When we first came across our beloved Marlene Hollywood Regency side tables in this room, they were on the cover of House Beautiful.
What a happy surprise! We fell head over heels for the design of this library, and not just because we saw our own wares in the space. Hague Blue is one of our all time favorite paint colors – it is, if you ask us, the perfect blue. Moody, deep, highly pigmented, strong, romantic. We could assign any number of adjectives to this paint style, and all would be true. When it comes to designing a library, moody and romantic are high on our list, so you can see why this room really fit the bill. However, library design isn’t just about the colors. It’s about creating a comfortable space that envelops you the moment you step through the doors, a space where you can kick off your shoes and lose yourself in a great book. This room achieves it thanks to the tone on tone color scheme: the walls match the sofa, which is covered in Schumacher’s blue velvet. Meanwhile, pops of gold adorn the space, from the Hollywood Regency side tables to the black and gold sconces on the walls.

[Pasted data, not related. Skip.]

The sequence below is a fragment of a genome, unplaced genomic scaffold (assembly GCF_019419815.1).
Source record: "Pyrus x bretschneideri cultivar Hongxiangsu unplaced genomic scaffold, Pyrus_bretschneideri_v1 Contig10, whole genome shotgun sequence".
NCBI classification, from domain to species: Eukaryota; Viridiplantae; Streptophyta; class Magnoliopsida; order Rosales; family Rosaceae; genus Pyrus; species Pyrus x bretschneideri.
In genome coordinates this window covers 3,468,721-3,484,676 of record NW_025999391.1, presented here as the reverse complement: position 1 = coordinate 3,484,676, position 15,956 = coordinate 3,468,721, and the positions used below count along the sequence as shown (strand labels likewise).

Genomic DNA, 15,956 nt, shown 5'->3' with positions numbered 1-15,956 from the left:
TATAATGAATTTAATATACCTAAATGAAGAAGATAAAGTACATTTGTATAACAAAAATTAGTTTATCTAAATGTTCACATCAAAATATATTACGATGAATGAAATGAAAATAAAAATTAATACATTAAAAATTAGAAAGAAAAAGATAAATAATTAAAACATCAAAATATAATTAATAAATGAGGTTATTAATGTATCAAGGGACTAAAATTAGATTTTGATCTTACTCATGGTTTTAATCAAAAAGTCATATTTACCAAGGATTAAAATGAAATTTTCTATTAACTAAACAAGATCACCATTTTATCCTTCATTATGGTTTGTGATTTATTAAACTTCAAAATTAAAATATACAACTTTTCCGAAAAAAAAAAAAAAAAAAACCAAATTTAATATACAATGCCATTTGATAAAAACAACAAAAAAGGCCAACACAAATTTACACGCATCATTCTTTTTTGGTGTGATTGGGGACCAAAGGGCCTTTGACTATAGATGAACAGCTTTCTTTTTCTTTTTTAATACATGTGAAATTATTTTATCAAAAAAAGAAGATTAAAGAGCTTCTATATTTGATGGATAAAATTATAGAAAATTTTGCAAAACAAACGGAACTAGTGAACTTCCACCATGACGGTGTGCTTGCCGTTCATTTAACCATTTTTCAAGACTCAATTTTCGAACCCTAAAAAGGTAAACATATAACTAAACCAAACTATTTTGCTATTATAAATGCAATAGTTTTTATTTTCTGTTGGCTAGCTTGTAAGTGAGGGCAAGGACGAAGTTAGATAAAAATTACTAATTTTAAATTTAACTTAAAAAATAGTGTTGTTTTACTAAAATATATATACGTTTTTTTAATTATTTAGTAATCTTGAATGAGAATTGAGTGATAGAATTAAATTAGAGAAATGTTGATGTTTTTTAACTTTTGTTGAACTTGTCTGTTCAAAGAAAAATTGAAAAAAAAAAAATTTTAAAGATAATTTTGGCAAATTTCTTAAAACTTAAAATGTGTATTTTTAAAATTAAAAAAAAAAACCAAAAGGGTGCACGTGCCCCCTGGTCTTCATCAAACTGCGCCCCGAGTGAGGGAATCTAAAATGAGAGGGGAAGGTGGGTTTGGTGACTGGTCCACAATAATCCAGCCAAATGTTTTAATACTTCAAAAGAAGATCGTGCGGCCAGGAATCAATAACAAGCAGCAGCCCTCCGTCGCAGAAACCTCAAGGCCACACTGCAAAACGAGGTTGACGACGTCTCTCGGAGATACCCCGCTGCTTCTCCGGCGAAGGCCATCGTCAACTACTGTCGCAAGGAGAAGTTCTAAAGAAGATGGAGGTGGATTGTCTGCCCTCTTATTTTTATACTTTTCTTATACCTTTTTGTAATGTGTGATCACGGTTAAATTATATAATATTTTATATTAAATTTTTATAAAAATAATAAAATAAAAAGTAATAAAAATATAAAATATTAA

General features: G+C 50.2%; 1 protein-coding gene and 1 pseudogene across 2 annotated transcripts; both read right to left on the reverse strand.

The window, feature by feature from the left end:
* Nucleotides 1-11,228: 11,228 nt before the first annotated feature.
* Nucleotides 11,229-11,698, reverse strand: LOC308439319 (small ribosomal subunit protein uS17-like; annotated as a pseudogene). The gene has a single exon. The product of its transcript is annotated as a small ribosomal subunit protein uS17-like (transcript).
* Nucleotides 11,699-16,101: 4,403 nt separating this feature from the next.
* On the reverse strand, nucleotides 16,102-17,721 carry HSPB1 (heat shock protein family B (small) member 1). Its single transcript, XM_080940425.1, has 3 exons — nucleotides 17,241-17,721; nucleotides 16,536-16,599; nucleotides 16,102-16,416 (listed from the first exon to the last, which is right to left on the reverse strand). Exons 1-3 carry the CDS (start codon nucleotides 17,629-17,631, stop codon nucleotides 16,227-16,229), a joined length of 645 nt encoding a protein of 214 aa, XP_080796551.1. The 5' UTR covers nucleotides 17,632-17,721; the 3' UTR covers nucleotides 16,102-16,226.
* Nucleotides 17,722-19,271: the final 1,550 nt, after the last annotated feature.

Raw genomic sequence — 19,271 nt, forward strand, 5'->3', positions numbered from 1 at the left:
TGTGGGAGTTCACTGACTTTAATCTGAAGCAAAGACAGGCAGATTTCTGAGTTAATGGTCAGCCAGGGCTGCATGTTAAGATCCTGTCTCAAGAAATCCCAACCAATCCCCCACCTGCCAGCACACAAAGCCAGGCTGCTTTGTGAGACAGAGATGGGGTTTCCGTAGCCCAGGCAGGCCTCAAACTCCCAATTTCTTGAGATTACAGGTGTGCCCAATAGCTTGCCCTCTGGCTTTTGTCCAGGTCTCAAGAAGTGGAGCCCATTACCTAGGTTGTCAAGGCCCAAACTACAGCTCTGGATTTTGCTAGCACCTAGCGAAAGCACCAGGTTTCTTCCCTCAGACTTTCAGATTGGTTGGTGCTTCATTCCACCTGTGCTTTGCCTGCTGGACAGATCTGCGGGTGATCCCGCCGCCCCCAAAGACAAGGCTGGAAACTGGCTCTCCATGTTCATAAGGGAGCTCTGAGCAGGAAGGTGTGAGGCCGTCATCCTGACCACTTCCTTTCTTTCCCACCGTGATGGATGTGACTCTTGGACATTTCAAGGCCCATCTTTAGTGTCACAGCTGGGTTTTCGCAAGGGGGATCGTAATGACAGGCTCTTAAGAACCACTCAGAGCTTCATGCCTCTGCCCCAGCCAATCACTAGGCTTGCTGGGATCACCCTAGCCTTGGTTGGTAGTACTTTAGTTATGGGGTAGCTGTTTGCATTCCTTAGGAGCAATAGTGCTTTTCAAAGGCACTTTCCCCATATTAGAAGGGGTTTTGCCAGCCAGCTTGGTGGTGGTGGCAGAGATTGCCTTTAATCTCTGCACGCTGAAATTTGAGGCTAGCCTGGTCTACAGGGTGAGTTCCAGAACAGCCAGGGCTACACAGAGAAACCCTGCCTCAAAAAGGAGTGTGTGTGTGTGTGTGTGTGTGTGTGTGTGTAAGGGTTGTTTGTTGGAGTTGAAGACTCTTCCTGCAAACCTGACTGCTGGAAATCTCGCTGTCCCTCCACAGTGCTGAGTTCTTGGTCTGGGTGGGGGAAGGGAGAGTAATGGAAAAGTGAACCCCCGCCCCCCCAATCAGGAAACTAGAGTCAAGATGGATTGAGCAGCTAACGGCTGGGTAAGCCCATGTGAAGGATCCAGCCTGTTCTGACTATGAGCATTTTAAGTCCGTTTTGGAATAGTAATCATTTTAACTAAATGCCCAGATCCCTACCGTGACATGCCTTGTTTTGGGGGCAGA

Blue and gold isn’t exactly the most common of combinations, but we think it works pretty darn well here.
In fact, we’re adding the combo to our list of favorites. Who knew! If you’re looking to design a similar library, make sure you stick to that color scheme. It’s what makes this room. Of course, no well-designed library is complete without a comfortable sofa; we’re partial to the one above, though anything that’s oversized and soft will do. The spines of the books in your library (you will have real book in it, remember. That’s a must!) will do their part to bring in color, but if you’re sticking to one overall scheme, be sure to bring in texture and pattern as well. Here, the glossy paint plays off of the sofa velvet of the sofa, which features pillows that play off the amazing Indian fabric on the ceiling. Slightly bohemian, and a whole lot of chic, this room offers the perfect blueprint for your next library. Lessons in library design, indeed!